Wednesday, May 03, 2017

Hypatia, Tuvel and ... Kate Clancy?!?!?!?!

It really is a small world. I don't have anything to add to the substance of the discussion about the Rebecca Tuvel case at this point. Jesse Singal provides a detailed account of what happened in New York Magazine. And Brian Leiter has offered his view (and legal opinion) and collected some illuminating responses to the affair. Justin Weinberg has covered it the The Daily Nous, to which Tuvel has responded. (My two cents here: she should not have apologized even as little as she did.) Feminist Philosophers weighs in too.

[Update: Brian Leiter asks the philosophers who called for the retraction of Tuvel's article, Why? Lisa Guenther answers. I'm also very curious to hear what Judith Butler was thinking.]

[Update 2: It is good to see that Tuvel's department at Rhodes College displaying some institutional decency! This is generally what is lacking in these cases, just ask Tim Hunt.]

I agree with what, thankfully, appears to be the majority view. The demand for retraction is very misguided and Tuvel has been seriously mistreated by her editors.* There is only one thing that I'm particularly well-positioned to point out. I was struck by the addendum to the letter that was sent to the editors of Hypatia. It thanks Chanda Prescod-Weinstein for pointing out that the letter had not been "direct" enough about anti-Blackness. Prescod-Weinstein is an inter-sectional feminist astrophysicist*, who has been active in the campaign against sexual harassment in her field, which I have been studying very closely for a while now. Recognizing the name, I followed a hunch: has anyone else involved with the Committee for the Status of Women in Astronomy signed the letter? Lo and behold, there was someone: Kate Clancy, who helped Christina Richey conduct the CSWA Workplace Climate Survey. Wow!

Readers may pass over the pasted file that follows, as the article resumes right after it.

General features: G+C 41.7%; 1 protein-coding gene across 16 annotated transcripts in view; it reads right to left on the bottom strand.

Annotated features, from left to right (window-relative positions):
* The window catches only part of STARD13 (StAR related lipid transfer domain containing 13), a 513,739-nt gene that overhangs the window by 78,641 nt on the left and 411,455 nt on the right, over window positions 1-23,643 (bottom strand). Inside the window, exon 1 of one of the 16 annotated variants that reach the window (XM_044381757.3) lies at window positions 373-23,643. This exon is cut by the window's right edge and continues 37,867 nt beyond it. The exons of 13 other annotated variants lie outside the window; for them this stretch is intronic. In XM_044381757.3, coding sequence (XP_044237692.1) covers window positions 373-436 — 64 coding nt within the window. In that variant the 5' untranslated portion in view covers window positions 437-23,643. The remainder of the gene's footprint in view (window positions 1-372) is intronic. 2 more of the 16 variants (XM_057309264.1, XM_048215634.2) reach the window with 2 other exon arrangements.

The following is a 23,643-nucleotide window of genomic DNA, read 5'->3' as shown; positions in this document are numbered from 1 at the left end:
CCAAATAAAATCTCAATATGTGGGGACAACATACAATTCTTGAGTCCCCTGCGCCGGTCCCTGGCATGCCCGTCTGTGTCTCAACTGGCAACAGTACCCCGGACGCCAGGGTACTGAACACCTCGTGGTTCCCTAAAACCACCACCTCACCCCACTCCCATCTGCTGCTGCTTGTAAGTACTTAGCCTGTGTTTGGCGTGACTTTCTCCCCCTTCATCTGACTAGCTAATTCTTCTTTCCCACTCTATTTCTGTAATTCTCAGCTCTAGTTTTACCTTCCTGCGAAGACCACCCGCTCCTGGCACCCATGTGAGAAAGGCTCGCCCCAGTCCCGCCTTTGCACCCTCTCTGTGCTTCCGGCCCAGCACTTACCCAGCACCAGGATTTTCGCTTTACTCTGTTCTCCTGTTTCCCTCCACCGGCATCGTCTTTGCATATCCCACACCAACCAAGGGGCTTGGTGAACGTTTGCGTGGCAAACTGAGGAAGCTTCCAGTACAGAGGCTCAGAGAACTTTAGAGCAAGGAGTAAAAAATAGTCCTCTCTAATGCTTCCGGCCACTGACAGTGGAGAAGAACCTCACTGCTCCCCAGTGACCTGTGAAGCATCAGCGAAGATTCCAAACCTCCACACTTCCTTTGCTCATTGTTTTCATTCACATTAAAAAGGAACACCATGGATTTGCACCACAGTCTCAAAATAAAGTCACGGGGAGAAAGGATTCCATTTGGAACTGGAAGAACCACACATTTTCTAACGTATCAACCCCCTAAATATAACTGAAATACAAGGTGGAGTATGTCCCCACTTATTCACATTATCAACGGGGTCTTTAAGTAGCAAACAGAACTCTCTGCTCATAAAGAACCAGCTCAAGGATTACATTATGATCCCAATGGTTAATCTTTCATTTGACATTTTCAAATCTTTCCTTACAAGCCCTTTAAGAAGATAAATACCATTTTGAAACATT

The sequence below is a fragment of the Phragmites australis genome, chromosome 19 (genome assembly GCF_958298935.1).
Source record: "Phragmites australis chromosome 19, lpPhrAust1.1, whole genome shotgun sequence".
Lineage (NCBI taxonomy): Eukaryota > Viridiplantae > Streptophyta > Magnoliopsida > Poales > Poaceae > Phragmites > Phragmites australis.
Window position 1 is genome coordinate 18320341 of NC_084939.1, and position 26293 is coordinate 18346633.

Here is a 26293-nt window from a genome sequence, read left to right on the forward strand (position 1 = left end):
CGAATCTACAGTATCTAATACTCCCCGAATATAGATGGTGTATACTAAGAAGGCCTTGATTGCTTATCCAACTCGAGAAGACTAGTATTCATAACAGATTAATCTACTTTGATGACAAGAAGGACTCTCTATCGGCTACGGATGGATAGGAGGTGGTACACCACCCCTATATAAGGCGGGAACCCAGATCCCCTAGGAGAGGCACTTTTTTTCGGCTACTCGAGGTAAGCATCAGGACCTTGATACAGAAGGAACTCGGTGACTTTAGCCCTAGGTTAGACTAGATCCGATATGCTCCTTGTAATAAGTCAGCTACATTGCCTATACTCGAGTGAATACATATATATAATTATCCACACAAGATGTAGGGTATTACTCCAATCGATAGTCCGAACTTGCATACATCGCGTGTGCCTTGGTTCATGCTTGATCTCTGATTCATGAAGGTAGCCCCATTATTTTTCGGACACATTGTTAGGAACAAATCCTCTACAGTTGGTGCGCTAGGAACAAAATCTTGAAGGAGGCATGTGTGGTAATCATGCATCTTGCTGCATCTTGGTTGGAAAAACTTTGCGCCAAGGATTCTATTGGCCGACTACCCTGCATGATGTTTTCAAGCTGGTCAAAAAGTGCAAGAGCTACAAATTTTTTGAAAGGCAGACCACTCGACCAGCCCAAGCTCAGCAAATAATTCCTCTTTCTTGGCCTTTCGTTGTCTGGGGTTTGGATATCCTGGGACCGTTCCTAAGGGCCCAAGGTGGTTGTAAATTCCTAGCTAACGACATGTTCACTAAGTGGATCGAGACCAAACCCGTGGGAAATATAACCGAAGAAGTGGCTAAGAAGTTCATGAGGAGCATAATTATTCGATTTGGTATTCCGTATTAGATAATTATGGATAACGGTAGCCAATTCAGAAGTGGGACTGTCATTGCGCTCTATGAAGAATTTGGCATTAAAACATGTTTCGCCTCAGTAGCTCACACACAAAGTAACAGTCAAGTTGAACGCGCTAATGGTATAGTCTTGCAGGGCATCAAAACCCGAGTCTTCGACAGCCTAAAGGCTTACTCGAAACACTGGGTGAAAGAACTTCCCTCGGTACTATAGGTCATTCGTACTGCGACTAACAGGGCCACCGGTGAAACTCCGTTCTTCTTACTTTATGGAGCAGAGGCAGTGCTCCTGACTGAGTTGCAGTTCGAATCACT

Update: I originally described her as an "astronomer", but I've been told this isn't quite accurate. Her PhD is in physics and her research appears to be mainly theoretical.

*IMPORTANT UPDATE: It turns out that the statement by "the majority of associate editors" does not represent the views the journal's editor or it's board.

Miriam Solomon, president of the board of directors of Hypatia Inc. — the nonprofit corporation that oversees the journal and other activities, such as conferences — echoed Ms. Scholz’s disavowal. The apology did not represent the views of Hypatia’s editor, its local editorial advisers, or its editorial board, she said. "The associate editors are speaking for themselves."

The full story in the CHE.

1 comment:

KellyOliverBooks Jessica James Mysteries said...

My response to the Hypatia affair: